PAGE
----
“My baby wants to go to Stanford,” an irate grandmother told me, “and this is what they give me.” She sent me a series of texts with her grandson’s teacher, demanding to know why she wasn’t told that her grandson was falling behind and had missed eight assignments recently. The teacher’s response: “A lot of kids have missed 20 assignments”—so it’s not a big deal.
Not a big deal for whom?
Grandma wants her baby to fulfill his dreams, and she knows that that will never happen if the schools don’t have the same expectations. And they don’t—they never have. It’s not a charter or district or even private school thing—it’s an American thing. Far too often, schools offer only the mirage of opportunity, veiling the quicksand of historical inequity.
COVID has been hard on everyone, but it has been hardest on our historically underserved parents. This is leading to righteous anger from families who are often left holding the bag. It is also leading to basic questions about whether any of this is even legal, whether under the Constitution you can even call this “education.”
The impact of the pandemic on California’s most vulnerable students has been to deny them in far too many instances even the semblance of an education, dramatically widening an already indefensible opportunity gap with their more privileged counterparts ... Remote learning may not be preventable but the remoteness of California officials to the desperate educational needs of its children is.
Mark Rosenbaum, Director of Public Counsel’s Opportunity Under Law Project
Cayla J. and Kai J. were in second grade when distance learning began, though what they were offered by their school barely resembled learning. Between March 17, 2020 and the end of the 2019-2020 school year, their teacher held class only twice. When Angela J. reached out to the teacher to ask why class wasn’t meeting, she responded that because some of the students in the class were not connected to remote learning, classes were cancelled for all students. Cayla J. and Kai J. weren’t offered asynchronous instruction or other work to make up for the missed class time—no book reports, no packets, no homework. Angela J. felt like her children had been written off.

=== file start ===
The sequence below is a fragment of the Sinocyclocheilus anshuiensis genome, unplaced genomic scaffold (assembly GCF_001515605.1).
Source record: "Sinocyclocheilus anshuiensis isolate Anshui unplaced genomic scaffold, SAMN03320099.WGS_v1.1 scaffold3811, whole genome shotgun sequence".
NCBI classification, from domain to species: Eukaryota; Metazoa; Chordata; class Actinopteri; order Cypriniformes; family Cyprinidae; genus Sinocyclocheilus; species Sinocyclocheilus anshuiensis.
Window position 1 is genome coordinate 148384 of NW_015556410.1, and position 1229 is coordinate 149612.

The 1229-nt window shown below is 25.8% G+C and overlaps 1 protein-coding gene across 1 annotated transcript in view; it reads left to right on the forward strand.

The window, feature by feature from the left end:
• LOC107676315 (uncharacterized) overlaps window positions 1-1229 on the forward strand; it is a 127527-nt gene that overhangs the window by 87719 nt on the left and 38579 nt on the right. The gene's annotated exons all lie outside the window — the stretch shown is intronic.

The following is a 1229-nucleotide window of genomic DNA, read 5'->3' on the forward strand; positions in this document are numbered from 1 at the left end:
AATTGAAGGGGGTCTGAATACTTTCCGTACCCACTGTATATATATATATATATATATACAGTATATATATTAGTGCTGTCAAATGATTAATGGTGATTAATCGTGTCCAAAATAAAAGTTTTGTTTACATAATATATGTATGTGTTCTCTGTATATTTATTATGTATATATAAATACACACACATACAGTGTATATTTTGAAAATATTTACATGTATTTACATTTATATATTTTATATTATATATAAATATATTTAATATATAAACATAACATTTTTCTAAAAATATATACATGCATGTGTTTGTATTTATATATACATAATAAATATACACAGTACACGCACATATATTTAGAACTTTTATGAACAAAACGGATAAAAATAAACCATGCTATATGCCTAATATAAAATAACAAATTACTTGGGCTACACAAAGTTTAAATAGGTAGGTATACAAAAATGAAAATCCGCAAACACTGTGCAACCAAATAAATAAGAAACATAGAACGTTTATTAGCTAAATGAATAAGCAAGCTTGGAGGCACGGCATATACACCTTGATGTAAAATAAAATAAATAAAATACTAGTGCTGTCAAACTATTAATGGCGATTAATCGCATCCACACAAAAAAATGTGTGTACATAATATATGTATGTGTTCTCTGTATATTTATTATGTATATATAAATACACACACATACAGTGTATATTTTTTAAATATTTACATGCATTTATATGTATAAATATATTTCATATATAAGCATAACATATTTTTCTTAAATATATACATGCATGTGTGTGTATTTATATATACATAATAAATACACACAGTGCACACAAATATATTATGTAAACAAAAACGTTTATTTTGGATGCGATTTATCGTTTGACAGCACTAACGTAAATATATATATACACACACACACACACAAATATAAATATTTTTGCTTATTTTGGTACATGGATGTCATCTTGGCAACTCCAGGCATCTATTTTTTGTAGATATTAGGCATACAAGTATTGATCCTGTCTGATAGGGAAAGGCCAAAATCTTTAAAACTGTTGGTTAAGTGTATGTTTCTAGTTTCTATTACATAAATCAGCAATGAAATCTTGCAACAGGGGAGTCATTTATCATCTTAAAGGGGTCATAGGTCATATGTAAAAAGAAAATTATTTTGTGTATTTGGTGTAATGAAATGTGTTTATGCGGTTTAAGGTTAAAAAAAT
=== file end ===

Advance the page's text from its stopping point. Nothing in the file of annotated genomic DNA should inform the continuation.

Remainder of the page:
And it’s hard to argue with the facts. Only some families are given basically no instruction, and no way to catch their child up. Only some children are “written off.”
Things were basically trash for Black families in Oakland before the pandemic, with 18.6% of kids reading on grade level and 12.5% proficient in math. While white kids hover in the 60-70s.
As a reformed lawyer, I don’t have a ton of faith in the law by itself to change the system. But it can highlight the gross inequities and shine a light on a shameful system that has for too long sorted our children into owners and serfs, based on longstanding historical patterns.
COVID did not create this putrid petri dish we call public education. But it is shining a microscope on its pathology, exposing the truly gross inequities built into the system. Unfortunately, racism and the low expectations for some students live like a giant tapeworm in the body politic and fester in the bowels of our schools.
We know this. It is undeniable. Listen to the families. Look at the numbers.
The question is whether we are actually willing to exorcise these demons and rip the worm from the host. Or whether an overall return to normalcy will allow our old historical blinders to cover our eyes again, and those with power will be content to return to a “normal” that nobody should have been content with in the first place.
Dirk Tillotson is the founder and executive director of the nonprofit Great Schools Choices, which supports community-based charter school development and increasing access for underserved families. He has worked for over 20 years supporting mostly charter community schools in Oakland, New Orleans and New York City, and he’s even consulted on education issues in the Middle East. As a child, his ...